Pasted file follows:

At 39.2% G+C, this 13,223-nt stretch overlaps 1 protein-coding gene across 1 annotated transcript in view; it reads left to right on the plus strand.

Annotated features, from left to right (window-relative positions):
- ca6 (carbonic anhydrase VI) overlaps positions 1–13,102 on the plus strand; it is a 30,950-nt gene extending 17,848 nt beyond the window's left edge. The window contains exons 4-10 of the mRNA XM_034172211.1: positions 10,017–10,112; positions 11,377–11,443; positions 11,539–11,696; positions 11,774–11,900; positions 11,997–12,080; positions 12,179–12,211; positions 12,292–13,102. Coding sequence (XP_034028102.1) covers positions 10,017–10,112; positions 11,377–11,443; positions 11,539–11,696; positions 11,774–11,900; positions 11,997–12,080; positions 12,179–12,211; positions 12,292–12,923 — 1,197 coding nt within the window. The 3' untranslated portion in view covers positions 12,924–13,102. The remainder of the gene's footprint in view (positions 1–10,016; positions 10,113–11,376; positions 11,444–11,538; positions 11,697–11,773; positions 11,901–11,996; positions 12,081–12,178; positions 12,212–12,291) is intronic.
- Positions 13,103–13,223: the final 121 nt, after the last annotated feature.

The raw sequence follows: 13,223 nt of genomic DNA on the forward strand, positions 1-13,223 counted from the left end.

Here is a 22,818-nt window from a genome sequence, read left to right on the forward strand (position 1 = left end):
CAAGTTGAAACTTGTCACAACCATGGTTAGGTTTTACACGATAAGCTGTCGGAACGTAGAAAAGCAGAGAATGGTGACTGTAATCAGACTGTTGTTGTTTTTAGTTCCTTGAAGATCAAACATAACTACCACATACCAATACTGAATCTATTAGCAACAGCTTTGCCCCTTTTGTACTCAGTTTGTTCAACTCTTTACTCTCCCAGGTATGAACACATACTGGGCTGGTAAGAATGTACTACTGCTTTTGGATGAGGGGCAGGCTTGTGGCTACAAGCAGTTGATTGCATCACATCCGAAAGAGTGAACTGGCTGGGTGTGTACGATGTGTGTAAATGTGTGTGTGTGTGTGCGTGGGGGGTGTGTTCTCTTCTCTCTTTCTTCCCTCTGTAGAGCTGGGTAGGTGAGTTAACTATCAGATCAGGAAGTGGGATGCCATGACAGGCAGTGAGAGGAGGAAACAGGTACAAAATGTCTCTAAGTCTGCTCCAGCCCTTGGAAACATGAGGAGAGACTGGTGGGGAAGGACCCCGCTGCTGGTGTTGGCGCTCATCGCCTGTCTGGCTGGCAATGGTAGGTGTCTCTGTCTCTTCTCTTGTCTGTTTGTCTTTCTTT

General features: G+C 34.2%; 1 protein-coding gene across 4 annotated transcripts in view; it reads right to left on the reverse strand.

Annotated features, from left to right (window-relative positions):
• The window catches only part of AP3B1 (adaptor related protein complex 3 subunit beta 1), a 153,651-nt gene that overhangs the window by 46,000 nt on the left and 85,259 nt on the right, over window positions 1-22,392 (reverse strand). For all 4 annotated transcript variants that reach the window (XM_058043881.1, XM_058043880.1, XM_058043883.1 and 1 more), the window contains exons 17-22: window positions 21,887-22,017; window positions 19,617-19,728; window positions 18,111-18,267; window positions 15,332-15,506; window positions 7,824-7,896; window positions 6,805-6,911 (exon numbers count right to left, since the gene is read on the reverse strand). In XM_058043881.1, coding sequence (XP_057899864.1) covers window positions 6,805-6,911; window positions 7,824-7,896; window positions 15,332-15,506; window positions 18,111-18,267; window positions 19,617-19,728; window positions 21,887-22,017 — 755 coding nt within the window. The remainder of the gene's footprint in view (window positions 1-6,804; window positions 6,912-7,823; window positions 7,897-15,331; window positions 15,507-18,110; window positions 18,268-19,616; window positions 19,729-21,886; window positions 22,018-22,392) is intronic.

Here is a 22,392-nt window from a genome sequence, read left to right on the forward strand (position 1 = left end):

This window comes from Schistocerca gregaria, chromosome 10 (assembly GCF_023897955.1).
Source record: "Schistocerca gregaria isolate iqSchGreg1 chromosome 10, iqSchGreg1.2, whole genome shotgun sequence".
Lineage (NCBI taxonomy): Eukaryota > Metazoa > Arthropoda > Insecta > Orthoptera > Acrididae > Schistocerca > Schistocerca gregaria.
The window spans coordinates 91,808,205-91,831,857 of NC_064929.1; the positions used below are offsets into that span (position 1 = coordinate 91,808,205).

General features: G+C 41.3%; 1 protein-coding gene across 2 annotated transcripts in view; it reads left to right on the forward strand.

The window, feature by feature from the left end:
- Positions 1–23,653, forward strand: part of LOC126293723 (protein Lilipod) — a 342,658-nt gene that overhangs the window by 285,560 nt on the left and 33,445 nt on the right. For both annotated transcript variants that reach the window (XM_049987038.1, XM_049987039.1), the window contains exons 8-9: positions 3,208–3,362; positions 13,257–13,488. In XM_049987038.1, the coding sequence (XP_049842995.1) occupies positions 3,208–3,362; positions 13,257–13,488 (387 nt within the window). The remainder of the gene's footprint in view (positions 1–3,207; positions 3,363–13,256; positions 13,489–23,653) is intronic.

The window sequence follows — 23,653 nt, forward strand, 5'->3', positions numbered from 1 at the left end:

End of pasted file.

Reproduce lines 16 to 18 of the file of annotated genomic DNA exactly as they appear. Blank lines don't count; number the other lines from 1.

General features: G+C 41.3%; 1 protein-coding gene across 2 annotated transcripts in view; it reads left to right on the forward strand.

The window, feature by feature from the left end:
- Positions 1–23,653, forward strand: part of LOC126293723 (protein Lilipod) — a 342,658-nt gene that overhangs the window by 285,560 nt on the left and 33,445 nt on the right. For both annotated transcript variants that reach the window (XM_049987038.1, XM_049987039.1), the window contains exons 8-9: positions 3,208–3,362; positions 13,257–13,488. In XM_049987038.1, the coding sequence (XP_049842995.1) occupies positions 3,208–3,362; positions 13,257–13,488 (387 nt within the window). The remainder of the gene's footprint in view (positions 1–3,207; positions 3,363–13,256; positions 13,489–23,653) is intronic.